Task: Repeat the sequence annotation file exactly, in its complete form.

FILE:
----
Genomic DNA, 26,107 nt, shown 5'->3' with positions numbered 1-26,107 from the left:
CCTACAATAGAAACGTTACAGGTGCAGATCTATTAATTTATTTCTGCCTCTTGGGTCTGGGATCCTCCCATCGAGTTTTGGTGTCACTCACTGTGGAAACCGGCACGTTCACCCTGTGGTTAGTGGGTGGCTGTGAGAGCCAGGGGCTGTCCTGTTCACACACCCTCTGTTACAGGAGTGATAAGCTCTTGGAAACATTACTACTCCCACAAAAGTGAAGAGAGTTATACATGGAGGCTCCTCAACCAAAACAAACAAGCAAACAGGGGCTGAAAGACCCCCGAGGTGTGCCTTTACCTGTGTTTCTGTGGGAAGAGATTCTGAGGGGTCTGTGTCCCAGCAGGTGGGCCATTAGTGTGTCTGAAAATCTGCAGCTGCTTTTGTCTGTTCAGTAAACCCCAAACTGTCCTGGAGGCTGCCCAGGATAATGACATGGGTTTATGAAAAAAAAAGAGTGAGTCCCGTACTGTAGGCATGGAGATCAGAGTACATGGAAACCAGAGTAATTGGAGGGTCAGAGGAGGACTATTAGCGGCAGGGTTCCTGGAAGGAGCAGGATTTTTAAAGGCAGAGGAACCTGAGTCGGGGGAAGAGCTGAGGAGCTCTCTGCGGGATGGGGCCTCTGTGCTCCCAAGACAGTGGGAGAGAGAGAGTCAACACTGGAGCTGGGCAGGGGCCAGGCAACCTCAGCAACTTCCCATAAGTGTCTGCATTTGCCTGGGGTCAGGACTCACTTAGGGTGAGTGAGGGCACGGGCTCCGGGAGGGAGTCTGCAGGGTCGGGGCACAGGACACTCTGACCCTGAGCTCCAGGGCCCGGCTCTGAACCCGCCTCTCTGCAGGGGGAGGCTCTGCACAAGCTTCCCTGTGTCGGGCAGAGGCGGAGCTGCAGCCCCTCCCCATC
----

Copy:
Genomic DNA, 26,107 nt, shown 5'->3' with positions numbered 1-26,107 from the left:
CCTACAATAGAAACGTTACAGGTGCAGATCTATTAATTTATTTCTGCCTCTTGGGTCTGGGATCCTCCCATCGAGTTTTGGTGTCACTCACTGTGGAAACCGGCACGTTCACCCTGTGGTTAGTGGGTGGCTGTGAGAGCCAGGGGCTGTCCTGTTCACACACCCTCTGTTACAGGAGTGATAAGCTCTTGGAAACATTACTACTCCCACAAAAGTGAAGAGAGTTATACATGGAGGCTCCTCAACCAAAACAAACAAGCAAACAGGGGCTGAAAGACCCCCGAGGTGTGCCTTTACCTGTGTTTCTGTGGGAAGAGATTCTGAGGGGTCTGTGTCCCAGCAGGTGGGCCATTAGTGTGTCTGAAAATCTGCAGCTGCTTTTGTCTGTTCAGTAAACCCCAAACTGTCCTGGAGGCTGCCCAGGATAATGACATGGGTTTATGAAAAAAAAAGAGTGAGTCCCGTACTGTAGGCATGGAGATCAGAGTACATGGAAACCAGAGTAATTGGAGGGTCAGAGGAGGACTATTAGCGGCAGGGTTCCTGGAAGGAGCAGGATTTTTAAAGGCAGAGGAACCTGAGTCGGGGGAAGAGCTGAGGAGCTCTCTGCGGGATGGGGCCTCTGTGCTCCCAAGACAGTGGGAGAGAGAGAGTCAACACTGGAGCTGGGCAGGGGCCAGGCAACCTCAGCAACTTCCCATAAGTGTCTGCATTTGCCTGGGGTCAGGACTCACTTAGGGTGAGTGAGGGCACGGGCTCCGGGAGGGAGTCTGCAGGGTCGGGGCACAGGACACTCTGACCCTGAGCTCCAGGGCCCGGCTCTGAACCCGCCTCTCTGCAGGGGGAGGCTCTGCACAAGCTTCCCTGTGTCGGGCAGAGGCGGAGCTGCAGCCCCTCCCCATC